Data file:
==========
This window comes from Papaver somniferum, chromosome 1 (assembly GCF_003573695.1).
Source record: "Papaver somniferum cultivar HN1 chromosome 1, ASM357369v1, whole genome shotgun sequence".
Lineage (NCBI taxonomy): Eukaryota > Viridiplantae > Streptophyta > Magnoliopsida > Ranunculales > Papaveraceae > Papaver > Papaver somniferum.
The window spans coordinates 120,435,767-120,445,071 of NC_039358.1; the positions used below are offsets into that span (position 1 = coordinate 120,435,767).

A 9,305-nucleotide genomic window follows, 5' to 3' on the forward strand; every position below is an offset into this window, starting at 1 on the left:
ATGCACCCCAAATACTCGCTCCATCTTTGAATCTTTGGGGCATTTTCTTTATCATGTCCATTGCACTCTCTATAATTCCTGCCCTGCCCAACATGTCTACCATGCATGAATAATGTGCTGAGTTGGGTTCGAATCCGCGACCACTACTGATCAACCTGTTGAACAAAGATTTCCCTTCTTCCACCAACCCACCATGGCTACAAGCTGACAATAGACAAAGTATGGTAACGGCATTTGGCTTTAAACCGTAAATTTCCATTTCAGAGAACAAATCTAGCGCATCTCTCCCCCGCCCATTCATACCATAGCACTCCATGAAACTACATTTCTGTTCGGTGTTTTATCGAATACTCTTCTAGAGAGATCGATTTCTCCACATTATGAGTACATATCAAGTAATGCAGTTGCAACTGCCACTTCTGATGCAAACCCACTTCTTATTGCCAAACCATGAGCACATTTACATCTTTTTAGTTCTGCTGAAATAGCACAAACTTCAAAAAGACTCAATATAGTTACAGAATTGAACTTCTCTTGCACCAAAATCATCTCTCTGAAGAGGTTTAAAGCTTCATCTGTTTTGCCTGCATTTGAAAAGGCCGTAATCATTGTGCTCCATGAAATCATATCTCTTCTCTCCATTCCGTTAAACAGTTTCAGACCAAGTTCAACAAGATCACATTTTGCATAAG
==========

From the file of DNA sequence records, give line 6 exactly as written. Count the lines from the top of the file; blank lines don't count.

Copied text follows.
ATGCACCCCAAATACTCGCTCCATCTTTGAATCTTTGGGGCATTTTCTTTATCATGTCCATTGCACTCTCTATAATTCCTGCCCTGCCCAACATGTCTACCATGCATGAATAATGTGCTGAGTTGGGTTCGAATCCGCGACCACTACTGATCAACCTGTTGAACAAAGATTTCCCTTCTTCCACCAACCCACCATGGCTACAAGCTGACAATAGACAAAGTATGGTAACGGCATTTGGCTTTAAACCGTAAATTTCCATTTCAGAGAACAAATCTAGCGCATCTCTCCCCCGCCCATTCATACCATAGCACTCCATGAAACTACATTTCTGTTCGGTGTTTTATCGAATACTCTTCTAGAGAGATCGATTTCTCCACATTATGAGTACATATCAAGTAATGCAGTTGCAACTGCCACTTCTGATGCAAACCCACTTCTTATTGCCAAACCATGAGCACATTTACATCTTTTTAGTTCTGCTGAAATAGCACAAACTTCAAAAAGACTCAATATAGTTACAGAATTGAACTTCTCTTGCACCAAAATCATCTCTCTGAAGAGGTTTAAAGCTTCATCTGTTTTGCCTGCATTTGAAAAGGCCGTAATCATTGTGCTCCATGAAATCATATCTCTTCTCTCCATTCCGTTAAACAGTTTCAGACCAAGTTCAACAAGATCACATTTTGCATAAG